How do marketers prove their worth in the digital era?

April 12th, 2017
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The problem is that old cliché, about only half of advertising being effective but no one knowing which half. The difference today is that companies now demand an answer to that question.

Precisely because so much more data is available, it is taken for granted by executives that return on investment is more measurable. But the industry is still playing catch-up.

“We are seeing a big shift in marketers saying they really need to understand return on marketing investment,” says Richard Mullins, CEO of marketing strategists Acceleration. “What is the value I’m generating and how am I going to measure its impact on the business?

“If you speak to serious strategists and key people in marketing, most accept that it has lost some of its credibility in the boardroom, and is being seen as a cost centre because it is struggling to prove value. It’s a challenge, because marketers are focused on branding and content skills. They don’t have significant skills around measuring and showing that value back into the business.”

This invisible skills gap has massive implications. In the past, if a product didn’t sell, and price and quality were not an issue, it was often hard to prove whether the product itself or its marketing was at fault. That luxury no longer exists.

“Now, you have to work hand in hand with product development,” says Mullins. “You have to develop a framework that allows you to understand all channels, including sales and distribution, and apply a rigorous methodology to measure each of those engagements with customers. If I can identify you as a unique individual, I can track your customer journey and map it back from the purchase to the original engagement.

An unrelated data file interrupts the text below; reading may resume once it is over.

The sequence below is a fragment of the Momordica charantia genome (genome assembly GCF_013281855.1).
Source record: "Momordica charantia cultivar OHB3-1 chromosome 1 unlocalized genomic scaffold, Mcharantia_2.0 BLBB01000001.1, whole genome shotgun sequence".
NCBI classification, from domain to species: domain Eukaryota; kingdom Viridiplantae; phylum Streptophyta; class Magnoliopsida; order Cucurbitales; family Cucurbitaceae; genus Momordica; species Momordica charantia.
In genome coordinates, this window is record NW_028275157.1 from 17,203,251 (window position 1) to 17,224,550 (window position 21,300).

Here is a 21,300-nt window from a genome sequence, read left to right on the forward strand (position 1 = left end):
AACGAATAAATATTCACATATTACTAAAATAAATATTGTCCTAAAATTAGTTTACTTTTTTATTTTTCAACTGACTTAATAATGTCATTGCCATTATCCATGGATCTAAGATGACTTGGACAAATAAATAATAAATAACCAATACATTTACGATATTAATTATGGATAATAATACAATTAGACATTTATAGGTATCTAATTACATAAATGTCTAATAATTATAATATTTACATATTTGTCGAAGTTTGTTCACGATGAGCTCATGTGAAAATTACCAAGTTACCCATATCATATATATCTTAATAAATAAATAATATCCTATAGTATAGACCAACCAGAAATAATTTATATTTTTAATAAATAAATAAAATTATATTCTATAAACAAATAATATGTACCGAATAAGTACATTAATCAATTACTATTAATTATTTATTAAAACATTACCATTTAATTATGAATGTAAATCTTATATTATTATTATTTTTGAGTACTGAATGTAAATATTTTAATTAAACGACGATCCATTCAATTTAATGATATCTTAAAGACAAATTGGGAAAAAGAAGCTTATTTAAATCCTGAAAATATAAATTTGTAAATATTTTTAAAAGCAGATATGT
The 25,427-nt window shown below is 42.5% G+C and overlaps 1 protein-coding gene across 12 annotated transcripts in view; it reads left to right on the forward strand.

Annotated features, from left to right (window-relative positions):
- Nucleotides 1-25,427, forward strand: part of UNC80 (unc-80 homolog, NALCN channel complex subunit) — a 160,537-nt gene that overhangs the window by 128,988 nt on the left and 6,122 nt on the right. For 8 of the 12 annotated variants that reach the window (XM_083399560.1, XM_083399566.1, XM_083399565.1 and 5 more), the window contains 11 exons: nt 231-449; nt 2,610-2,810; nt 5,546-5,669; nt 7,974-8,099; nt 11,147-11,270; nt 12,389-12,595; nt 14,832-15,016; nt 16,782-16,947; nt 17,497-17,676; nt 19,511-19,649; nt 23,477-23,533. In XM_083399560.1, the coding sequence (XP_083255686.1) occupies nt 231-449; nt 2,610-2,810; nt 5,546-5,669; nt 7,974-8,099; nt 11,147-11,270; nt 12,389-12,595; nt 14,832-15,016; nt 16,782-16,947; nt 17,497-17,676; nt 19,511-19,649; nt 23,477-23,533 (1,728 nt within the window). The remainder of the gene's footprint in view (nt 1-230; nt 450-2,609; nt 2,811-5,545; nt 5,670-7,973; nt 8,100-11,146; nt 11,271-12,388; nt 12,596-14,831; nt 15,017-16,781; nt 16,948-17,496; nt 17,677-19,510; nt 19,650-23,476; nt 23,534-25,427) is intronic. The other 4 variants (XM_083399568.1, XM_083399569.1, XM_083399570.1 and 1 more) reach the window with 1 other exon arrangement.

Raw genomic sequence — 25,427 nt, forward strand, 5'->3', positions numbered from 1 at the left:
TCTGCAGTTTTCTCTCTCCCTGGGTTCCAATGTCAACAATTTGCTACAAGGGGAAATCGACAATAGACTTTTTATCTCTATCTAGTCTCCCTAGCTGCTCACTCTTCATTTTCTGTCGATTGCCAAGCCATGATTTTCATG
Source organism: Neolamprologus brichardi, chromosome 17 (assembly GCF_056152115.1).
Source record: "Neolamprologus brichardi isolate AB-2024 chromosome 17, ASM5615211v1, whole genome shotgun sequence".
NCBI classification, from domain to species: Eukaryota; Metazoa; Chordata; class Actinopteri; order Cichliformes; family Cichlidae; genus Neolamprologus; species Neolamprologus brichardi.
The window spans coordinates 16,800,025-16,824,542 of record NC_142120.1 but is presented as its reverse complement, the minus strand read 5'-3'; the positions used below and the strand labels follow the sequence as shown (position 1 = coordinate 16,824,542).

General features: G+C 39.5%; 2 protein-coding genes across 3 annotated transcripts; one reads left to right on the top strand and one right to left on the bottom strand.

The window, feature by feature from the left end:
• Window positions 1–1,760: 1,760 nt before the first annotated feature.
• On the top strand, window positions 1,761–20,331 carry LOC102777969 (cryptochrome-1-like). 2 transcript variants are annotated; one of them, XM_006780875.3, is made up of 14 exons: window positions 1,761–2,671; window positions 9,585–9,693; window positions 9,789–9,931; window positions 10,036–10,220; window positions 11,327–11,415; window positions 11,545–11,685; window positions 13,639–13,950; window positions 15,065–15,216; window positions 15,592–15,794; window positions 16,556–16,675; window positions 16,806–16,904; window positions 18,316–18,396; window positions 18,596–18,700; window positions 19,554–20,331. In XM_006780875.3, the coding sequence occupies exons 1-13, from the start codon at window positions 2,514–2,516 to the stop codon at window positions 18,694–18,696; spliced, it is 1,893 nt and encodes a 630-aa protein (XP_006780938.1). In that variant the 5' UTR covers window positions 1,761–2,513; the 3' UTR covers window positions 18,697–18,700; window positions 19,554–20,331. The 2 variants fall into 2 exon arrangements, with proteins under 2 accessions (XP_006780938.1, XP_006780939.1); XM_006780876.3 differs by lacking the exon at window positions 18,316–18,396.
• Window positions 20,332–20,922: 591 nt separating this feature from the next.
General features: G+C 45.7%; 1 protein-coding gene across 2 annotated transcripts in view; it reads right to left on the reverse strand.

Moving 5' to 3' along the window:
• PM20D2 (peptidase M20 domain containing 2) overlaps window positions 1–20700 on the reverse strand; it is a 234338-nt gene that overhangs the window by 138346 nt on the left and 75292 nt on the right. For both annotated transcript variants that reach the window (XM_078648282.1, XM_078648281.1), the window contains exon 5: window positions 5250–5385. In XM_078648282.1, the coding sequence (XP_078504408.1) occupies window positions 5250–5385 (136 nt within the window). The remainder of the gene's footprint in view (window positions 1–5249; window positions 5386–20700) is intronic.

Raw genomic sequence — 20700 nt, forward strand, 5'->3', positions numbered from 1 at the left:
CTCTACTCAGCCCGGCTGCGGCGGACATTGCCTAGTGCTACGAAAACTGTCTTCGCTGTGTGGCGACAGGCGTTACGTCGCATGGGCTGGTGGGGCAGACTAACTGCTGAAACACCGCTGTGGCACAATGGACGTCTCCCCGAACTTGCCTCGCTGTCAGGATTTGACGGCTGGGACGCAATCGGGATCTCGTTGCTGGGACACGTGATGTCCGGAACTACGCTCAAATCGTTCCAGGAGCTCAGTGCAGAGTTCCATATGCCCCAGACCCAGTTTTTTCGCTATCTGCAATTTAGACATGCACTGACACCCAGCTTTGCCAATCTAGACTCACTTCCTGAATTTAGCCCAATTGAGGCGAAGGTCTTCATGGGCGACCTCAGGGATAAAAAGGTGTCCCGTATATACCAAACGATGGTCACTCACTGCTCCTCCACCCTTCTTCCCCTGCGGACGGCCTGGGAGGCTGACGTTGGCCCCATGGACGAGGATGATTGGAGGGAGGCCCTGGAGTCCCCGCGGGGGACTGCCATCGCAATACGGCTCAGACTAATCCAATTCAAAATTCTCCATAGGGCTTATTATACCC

“Journey mapping is being talked about a lot, as it starts to prove each channel where the customer is engaged. It’s easy when it’s just digital, but a lot more difficult with offline channels. If you can do that, you can get propensity modelling – seeing what the likelihood is of purchase at different stages, and determine where to spend based on expected outcomes.”

The problem is, such frameworks and tools either don’t exist, or are unproven. However, a South African start- up called Platinum Seed believes it has part of the answer. It has developed a platform called Continuon, which offers a system both for identifying brand influencers in social media and measuring consumer engagement, with that elusive goal: to maximise return on investment.

“We can measure all this so you know that you are spending money in the right place,” says MD Bradley Elliott. “Most marketers look at historic data, but we’re looking at live behavioural data. People’s interests change over time.

“You can’t tell where someone is on the journey by looking only at the historic journey. You have to follow the customer lifetime journey of a brand. People change and you need to be able to track that.”

This is just one element of the platform, which also separates influence, brand engagement and purchasing behaviour – three metrics that marketers love to conflate. But, it seems, not for much longer.

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